Stay-At-Home Orders and Trauma-Informed Care
May 18, 2020 by Jonathan Reid
Fostering Hope helps churches care for children and families impacted by foster care, especially by assisting them to make service to the foster and adoptive care community a sustainable part of the ministry culture of their church. We believe that one indispensable part of a sustainable culture is a trauma-informed culture.
Children who have experienced hard things such as adverse childhood experiences (ACE’s), maltreatment, and other traumas sometimes display challenging behaviors and emotions rooted in their trauma history. The current disruptions to our children’s routines and relationships coupled with underlying fears about COVID19 only add to the challenge. Engaging our youth in light of this is critically important for their hope and healing. And thankfully, hope and healing are possible as we create cultures of felt-safety, trust, and loving connection…all values consistent with our faith!
We recently collaborated with the Massachusetts Society for the Prevention of Cruelty to Children’s Kid’s Net program to deliver 4 virtual trauma-informed care training sessions for foster and adoptive families within our network and within the broader community. More than 80 households joined us to receive practical knowledge and tools to help them care for children impacted by complex trauma.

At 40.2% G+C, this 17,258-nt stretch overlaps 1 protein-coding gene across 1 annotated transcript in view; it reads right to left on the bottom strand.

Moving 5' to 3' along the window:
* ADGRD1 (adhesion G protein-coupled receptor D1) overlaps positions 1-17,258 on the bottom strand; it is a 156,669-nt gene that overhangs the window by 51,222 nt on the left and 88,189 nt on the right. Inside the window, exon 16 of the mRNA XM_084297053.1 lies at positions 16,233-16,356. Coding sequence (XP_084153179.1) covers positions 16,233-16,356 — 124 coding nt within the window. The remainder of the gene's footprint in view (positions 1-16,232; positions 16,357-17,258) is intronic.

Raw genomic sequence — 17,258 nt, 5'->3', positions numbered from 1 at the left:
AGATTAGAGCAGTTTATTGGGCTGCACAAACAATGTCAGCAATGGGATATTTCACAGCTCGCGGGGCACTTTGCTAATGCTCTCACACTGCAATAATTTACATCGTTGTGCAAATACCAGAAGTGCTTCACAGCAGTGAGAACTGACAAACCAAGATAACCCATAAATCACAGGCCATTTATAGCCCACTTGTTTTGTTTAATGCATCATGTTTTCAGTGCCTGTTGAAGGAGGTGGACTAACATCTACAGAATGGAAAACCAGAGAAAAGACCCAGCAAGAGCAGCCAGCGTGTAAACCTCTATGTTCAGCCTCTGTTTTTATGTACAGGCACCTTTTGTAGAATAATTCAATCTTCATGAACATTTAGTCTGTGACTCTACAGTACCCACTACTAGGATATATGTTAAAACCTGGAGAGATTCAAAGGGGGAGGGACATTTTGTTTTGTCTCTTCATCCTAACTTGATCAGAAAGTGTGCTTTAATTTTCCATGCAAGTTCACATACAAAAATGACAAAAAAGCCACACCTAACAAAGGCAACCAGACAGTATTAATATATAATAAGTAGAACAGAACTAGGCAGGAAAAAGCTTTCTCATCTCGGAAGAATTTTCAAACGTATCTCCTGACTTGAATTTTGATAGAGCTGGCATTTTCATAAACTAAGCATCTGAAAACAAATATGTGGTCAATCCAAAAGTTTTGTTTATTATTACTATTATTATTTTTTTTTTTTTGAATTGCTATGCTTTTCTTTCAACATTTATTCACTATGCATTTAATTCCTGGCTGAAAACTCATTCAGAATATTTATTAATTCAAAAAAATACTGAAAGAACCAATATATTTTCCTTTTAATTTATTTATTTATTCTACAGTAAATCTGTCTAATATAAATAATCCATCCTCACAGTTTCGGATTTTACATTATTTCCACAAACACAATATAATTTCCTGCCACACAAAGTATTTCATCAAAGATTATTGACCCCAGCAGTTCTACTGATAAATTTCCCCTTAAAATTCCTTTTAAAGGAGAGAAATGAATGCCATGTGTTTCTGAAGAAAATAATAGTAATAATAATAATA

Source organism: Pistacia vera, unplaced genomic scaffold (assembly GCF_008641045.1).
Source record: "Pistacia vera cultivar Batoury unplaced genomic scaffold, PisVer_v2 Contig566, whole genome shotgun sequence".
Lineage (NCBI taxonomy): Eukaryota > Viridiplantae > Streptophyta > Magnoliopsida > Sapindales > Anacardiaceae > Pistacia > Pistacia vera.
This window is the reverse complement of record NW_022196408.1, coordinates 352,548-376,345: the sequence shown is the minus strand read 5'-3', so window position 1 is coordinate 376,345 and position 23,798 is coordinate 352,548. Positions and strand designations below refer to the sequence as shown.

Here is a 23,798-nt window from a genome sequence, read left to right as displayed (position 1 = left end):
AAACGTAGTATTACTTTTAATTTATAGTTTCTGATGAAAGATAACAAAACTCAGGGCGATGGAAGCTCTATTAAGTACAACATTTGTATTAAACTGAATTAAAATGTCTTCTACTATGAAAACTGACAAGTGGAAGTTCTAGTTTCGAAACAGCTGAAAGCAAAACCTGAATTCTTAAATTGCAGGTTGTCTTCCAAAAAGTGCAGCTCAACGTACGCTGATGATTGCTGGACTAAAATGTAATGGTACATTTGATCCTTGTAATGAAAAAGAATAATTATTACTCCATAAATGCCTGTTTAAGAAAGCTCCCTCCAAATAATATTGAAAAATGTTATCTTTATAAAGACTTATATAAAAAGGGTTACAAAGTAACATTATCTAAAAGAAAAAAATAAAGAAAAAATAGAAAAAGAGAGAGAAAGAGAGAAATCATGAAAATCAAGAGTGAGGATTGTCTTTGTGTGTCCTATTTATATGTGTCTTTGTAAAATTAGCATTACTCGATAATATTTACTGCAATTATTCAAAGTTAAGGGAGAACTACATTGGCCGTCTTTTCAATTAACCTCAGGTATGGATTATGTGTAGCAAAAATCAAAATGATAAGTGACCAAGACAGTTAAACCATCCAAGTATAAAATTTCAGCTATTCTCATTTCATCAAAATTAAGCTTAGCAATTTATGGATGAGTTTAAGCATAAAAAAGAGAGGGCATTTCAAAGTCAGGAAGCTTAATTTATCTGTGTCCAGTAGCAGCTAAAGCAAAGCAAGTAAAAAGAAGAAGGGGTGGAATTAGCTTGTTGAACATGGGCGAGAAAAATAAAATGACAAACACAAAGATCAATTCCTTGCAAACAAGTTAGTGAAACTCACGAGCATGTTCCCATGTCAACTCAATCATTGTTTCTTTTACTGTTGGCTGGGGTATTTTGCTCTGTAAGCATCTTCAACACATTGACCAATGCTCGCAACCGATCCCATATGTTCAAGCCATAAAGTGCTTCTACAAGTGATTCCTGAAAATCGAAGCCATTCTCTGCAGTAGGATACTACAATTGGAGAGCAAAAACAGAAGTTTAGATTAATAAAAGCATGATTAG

For those of you who missed the training, we are excited to be joining with Kid’s Net and The Forgotten Initiative Quincy to sponsor a virtual edition of the Empowered to Connect Conference. This conference is a two-day conference designed to help parents, caregivers, and professionals better understand how to create safe healing places for children and youth. It’s specifically helpful for adoptive and foster families caring for children who come from hard places. This year the conference is at your own pace! Simply register by May 21 and later in May you receive a link to access the 2-days worth of content. Register here!